The US Customs and Border Protection (CBP) announced that it will begin live testing of a blockchain-based shipment tracking system. The move, intended to verify NAFTA and CAFTA certificates of origin, will begin this month.
In the test, the CBP will reportedly combine two separate systems: the CPB’s legacy application and a blockchain-powered platform developed by the agency’s parent body — and the country’s primary border control organization — the Department of Homeland Security (DHS).
The test results will determine how the distributed ledger technology (DLT) is able to enhance the verification process of certificates of origin from the partners of the North American Free Trade Agreement and the Central America Free Trade Agreement, as well as reduce the time-consuming procedure of the resubmission of shipping data.
By using blockchain for the NAFTA and CAFTA certificates of origin, CBP intends to allow the agency to apply the technology toward getting more accurate information about the subject goods from the country of export and toward verifying that suppliers in other countries are compliant along with their U.S. importers.
CBP Commissioner Kevin McAleenan said CBP is working with private sector partners and the Department of Homeland Security Science and Technology Directorate on what should be the “interoperability standard” for blockchain.
“Blockchain is not one thing,” McAleenan said. “Everybody is looking at it from their perspective, from their ecosystem, if you will, from their business model. So there’s a lot of different blockchains. They’re looking at it in different ways. Some are simply trying to ensure the providence of that transaction from the beginning; you can see it later in the chain. Others are trying to add data that can ride on the blockchain and share more data on the shipment.”
While testing, the agency also intends to establish standards of interaction between different blockchains in order to ensure that all firms and software will be easily connected to customs without the need for additional customization.
Vincent Annunziato, director of CBP’s Transformation & Innovation Division, commented that at the moment various blockchain platforms are not compatible enough, stressing that ensuring data security is “of the upmost [sic] importance.”
What’s more, as the US government continues in its efforts to integrate blockchain in the trade compliance arena, it still remains to be seen how seamlessly the technology can be applied across CBP’s 47 partner government agencies.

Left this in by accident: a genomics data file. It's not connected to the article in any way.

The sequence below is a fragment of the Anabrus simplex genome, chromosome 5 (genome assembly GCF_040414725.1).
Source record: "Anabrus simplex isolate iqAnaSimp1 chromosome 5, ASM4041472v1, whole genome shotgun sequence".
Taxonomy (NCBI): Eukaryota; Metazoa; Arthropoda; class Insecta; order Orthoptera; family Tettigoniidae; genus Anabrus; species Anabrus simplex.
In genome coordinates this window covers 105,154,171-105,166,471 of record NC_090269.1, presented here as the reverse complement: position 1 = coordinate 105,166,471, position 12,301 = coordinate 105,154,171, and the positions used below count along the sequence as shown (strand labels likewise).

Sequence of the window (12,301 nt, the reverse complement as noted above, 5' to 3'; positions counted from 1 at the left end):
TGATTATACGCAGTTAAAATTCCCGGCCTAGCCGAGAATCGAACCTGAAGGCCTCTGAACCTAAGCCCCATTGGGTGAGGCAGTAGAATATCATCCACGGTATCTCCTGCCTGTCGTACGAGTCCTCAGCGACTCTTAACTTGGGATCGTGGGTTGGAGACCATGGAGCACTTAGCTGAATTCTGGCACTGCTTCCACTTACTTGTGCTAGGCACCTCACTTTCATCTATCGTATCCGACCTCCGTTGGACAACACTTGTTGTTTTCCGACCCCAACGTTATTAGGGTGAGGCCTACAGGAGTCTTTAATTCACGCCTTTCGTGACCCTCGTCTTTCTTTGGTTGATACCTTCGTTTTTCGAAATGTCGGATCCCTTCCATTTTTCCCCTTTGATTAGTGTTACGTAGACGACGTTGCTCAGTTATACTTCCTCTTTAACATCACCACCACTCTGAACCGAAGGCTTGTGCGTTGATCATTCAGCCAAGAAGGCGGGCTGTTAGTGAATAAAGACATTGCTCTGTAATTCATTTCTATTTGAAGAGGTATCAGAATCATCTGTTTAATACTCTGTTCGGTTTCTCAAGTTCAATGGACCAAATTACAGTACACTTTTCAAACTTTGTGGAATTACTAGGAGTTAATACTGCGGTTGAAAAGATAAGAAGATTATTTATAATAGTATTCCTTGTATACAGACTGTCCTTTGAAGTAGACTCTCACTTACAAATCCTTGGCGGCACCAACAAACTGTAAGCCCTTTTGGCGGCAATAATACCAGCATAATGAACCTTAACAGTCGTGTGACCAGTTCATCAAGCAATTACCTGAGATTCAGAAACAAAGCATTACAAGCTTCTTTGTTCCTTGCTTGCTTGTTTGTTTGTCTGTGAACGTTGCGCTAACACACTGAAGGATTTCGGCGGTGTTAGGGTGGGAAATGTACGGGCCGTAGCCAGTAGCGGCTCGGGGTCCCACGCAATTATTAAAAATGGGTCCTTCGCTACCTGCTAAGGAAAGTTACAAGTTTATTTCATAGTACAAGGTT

“Data without borders,” a fundamental principle of blockchain technology, “sounds good if you’re only looking at shipping, but you have to take into account that we have importation entry data coming in, and we have 47 [CBP partner] agencies … that aren’t just going to give up their sovereignty of their laws and their rules,” Annunziato said. “So it’s a very interesting time right now, but I think it’s a good time for the government to be involved because we’re starting to really push forward and make sure things are honest and working the way they’re supposed to.”
The CBP is also reportedly developing a proof-of-concept scheme for dealing with intellectual property rights. Annunziato stressed that the successful testing of the blockchain project will enable consumers to define if a certain product is authentic or not.
Such blockchain uses could help with trade facilitation, as the licensor has “already told me [the licensee has] a right to bring that in,” Annunziato said. “We can do stuff with dates, we can make sure everything’s valid, so there’s a lot of potential in that.”
CBP also is considering whether an app might be built to help it look at trademarks. As an example, Annunziato mentioned a purchase of a Louis Vuitton bag and using the app to verify the authenticity of the bag and to further examine its physical properties.
“I can even go in and say, ‘Hey, I need a little information on the stitching,’ or, ‘I need information on what colors are viable,’” he said. “CBP might have a 150-page guide on granular physical information associated with that bag’s IP, for example, but an app could potentially streamline the manual process for gathering that information, Annunziato said.
CBP is considering whether officers could utilize such an app for IP examination purposes, said Annunziato.
The DHS had previously announced at it is preparing to implement blockchain technology in securing the sharing and storage of data collected by security cameras, sensors, and internal databases in early 2017, in a move to prevent manipulation of data and potential hacking attacks on devices operating on the borders and airports.
For more information about the CBP Blockchain test, contact your Alba Representative.
- Posted by ALBA Wheels
- On October 1, 2018
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